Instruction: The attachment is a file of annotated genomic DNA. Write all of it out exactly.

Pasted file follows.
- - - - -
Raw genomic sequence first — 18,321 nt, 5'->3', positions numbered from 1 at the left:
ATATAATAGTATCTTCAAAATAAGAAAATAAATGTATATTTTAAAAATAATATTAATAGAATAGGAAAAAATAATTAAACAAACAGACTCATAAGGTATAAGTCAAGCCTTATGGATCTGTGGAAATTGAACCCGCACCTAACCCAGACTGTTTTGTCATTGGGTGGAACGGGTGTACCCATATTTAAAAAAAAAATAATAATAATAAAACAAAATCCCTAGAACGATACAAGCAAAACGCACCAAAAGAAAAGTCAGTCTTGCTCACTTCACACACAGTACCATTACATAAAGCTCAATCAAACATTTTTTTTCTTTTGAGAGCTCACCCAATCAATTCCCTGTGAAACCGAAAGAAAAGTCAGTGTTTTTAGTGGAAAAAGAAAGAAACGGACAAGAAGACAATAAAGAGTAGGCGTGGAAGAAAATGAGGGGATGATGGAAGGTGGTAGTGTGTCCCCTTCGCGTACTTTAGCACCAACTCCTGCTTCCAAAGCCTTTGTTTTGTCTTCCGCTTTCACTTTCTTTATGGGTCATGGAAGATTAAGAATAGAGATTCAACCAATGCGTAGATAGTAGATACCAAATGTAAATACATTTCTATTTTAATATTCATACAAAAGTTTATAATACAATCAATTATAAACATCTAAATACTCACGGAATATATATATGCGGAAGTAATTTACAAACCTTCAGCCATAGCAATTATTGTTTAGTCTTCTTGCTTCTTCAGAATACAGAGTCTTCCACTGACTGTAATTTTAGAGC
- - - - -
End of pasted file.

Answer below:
Raw genomic sequence first — 18,321 nt, 5'->3', positions numbered from 1 at the left:
ATATAATAGTATCTTCAAAATAAGAAAATAAATGTATATTTTAAAAATAATATTAATAGAATAGGAAAAAATAATTAAACAAACAGACTCATAAGGTATAAGTCAAGCCTTATGGATCTGTGGAAATTGAACCCGCACCTAACCCAGACTGTTTTGTCATTGGGTGGAACGGGTGTACCCATATTTAAAAAAAAAATAATAATAATAAAACAAAATCCCTAGAACGATACAAGCAAAACGCACCAAAAGAAAAGTCAGTCTTGCTCACTTCACACACAGTACCATTACATAAAGCTCAATCAAACATTTTTTTTCTTTTGAGAGCTCACCCAATCAATTCCCTGTGAAACCGAAAGAAAAGTCAGTGTTTTTAGTGGAAAAAGAAAGAAACGGACAAGAAGACAATAAAGAGTAGGCGTGGAAGAAAATGAGGGGATGATGGAAGGTGGTAGTGTGTCCCCTTCGCGTACTTTAGCACCAACTCCTGCTTCCAAAGCCTTTGTTTTGTCTTCCGCTTTCACTTTCTTTATGGGTCATGGAAGATTAAGAATAGAGATTCAACCAATGCGTAGATAGTAGATACCAAATGTAAATACATTTCTATTTTAATATTCATACAAAAGTTTATAATACAATCAATTATAAACATCTAAATACTCACGGAATATATATATGCGGAAGTAATTTACAAACCTTCAGCCATAGCAATTATTGTTTAGTCTTCTTGCTTCTTCAGAATACAGAGTCTTCCACTGACTGTAATTTTAGAGC